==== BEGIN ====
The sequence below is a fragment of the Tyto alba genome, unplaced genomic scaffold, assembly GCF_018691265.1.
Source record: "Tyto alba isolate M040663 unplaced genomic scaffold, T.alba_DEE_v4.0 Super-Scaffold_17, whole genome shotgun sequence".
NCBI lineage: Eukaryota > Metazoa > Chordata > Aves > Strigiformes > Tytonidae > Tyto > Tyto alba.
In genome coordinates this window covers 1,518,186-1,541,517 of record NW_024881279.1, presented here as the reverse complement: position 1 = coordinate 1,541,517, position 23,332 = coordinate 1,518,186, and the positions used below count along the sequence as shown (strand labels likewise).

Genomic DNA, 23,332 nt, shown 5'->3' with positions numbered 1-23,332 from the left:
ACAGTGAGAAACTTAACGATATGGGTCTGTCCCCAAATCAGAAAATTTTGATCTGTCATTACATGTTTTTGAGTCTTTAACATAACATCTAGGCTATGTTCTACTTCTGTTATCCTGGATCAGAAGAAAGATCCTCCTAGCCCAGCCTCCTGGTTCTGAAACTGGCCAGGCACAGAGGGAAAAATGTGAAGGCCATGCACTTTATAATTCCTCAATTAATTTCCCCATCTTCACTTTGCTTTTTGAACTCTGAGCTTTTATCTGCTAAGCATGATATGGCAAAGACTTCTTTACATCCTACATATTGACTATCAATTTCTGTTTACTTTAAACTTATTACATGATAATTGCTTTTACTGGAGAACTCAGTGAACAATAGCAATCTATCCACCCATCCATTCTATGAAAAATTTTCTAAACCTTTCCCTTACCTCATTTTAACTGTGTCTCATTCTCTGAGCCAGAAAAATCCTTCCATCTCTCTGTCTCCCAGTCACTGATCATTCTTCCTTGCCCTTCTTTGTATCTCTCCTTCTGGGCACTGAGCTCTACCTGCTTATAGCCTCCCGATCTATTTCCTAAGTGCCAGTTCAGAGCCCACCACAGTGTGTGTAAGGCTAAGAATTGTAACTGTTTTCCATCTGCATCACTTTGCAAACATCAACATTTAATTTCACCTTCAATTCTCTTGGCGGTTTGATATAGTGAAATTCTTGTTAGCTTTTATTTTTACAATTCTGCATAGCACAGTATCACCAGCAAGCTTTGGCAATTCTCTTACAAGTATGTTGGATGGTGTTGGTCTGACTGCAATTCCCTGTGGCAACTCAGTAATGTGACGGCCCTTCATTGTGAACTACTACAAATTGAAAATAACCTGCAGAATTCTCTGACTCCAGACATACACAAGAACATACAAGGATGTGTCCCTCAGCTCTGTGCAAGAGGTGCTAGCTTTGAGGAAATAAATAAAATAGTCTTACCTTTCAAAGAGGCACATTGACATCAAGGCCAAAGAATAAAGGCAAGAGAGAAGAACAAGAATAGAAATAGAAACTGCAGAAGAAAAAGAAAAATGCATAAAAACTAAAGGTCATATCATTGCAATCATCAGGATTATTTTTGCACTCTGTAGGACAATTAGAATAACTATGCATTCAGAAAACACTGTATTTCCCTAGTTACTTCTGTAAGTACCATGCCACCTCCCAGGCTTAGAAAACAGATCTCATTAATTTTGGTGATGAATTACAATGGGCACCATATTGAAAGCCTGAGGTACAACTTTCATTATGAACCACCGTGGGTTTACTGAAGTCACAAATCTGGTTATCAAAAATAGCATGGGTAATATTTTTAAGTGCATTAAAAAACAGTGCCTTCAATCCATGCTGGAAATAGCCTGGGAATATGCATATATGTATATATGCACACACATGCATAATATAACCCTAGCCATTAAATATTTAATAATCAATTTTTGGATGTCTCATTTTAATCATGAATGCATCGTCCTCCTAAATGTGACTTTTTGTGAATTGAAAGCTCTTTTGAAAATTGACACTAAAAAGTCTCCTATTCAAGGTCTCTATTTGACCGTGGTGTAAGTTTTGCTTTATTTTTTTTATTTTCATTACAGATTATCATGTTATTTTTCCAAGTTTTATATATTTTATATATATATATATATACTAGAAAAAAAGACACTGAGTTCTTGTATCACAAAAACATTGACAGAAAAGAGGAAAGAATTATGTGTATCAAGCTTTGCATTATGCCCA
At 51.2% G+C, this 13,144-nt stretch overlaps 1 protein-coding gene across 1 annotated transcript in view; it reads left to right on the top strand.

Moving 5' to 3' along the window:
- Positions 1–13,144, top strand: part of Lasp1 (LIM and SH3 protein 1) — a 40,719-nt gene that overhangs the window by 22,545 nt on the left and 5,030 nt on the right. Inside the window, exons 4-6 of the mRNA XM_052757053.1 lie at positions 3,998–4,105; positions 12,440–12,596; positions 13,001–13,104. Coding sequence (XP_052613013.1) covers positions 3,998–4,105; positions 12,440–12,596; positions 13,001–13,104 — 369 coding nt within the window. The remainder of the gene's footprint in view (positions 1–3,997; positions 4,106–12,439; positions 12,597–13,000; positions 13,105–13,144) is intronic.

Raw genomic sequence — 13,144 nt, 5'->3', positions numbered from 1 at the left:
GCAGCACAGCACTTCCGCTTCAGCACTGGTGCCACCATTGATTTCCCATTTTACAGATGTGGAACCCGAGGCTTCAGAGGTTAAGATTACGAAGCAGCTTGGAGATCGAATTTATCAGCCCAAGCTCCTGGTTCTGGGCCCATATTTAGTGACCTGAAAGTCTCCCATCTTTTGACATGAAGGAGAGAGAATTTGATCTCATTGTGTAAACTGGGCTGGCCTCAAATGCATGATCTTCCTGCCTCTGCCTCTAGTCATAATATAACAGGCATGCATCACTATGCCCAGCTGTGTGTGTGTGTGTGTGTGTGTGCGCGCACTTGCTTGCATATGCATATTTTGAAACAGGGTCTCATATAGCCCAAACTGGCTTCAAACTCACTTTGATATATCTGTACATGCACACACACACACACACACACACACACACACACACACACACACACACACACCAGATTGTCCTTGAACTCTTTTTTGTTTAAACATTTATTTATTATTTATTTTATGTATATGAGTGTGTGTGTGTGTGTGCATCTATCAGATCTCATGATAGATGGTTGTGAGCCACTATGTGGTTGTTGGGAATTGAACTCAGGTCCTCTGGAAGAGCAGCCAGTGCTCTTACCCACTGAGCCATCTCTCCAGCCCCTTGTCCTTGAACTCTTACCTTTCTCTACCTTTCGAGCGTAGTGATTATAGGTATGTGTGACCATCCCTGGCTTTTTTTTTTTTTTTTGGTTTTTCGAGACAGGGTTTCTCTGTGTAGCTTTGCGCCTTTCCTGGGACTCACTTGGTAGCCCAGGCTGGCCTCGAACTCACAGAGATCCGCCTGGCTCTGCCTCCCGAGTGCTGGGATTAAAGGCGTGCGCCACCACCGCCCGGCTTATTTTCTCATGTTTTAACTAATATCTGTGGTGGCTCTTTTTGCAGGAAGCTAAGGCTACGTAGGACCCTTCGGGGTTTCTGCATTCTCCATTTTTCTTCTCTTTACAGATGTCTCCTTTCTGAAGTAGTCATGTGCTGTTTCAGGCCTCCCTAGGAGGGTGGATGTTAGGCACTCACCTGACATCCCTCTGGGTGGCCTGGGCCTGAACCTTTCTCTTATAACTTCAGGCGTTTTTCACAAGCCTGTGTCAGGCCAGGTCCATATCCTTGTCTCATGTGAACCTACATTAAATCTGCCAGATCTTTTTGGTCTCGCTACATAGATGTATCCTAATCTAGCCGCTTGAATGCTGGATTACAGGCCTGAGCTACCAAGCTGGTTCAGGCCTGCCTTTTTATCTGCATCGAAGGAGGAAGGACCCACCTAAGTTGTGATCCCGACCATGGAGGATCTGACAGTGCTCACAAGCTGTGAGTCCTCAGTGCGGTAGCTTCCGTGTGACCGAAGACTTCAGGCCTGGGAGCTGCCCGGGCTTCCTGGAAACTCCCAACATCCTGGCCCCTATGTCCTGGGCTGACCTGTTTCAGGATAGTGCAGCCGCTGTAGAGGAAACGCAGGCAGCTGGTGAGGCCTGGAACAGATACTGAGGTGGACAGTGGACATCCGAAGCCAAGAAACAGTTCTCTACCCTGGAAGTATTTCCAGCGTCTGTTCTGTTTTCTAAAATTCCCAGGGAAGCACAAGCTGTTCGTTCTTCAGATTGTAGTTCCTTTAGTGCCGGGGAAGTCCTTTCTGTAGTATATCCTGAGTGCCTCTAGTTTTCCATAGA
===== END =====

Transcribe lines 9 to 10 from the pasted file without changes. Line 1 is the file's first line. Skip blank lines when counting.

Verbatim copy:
- Positions 1–13,144, top strand: part of Lasp1 (LIM and SH3 protein 1) — a 40,719-nt gene that overhangs the window by 22,545 nt on the left and 5,030 nt on the right. Inside the window, exons 4-6 of the mRNA XM_052757053.1 lie at positions 3,998–4,105; positions 12,440–12,596; positions 13,001–13,104. Coding sequence (XP_052613013.1) covers positions 3,998–4,105; positions 12,440–12,596; positions 13,001–13,104 — 369 coding nt within the window. The remainder of the gene's footprint in view (positions 1–3,997; positions 4,106–12,439; positions 12,597–13,000; positions 13,105–13,144) is intronic.

Raw genomic sequence — 13,144 nt, 5'->3', positions numbered from 1 at the left: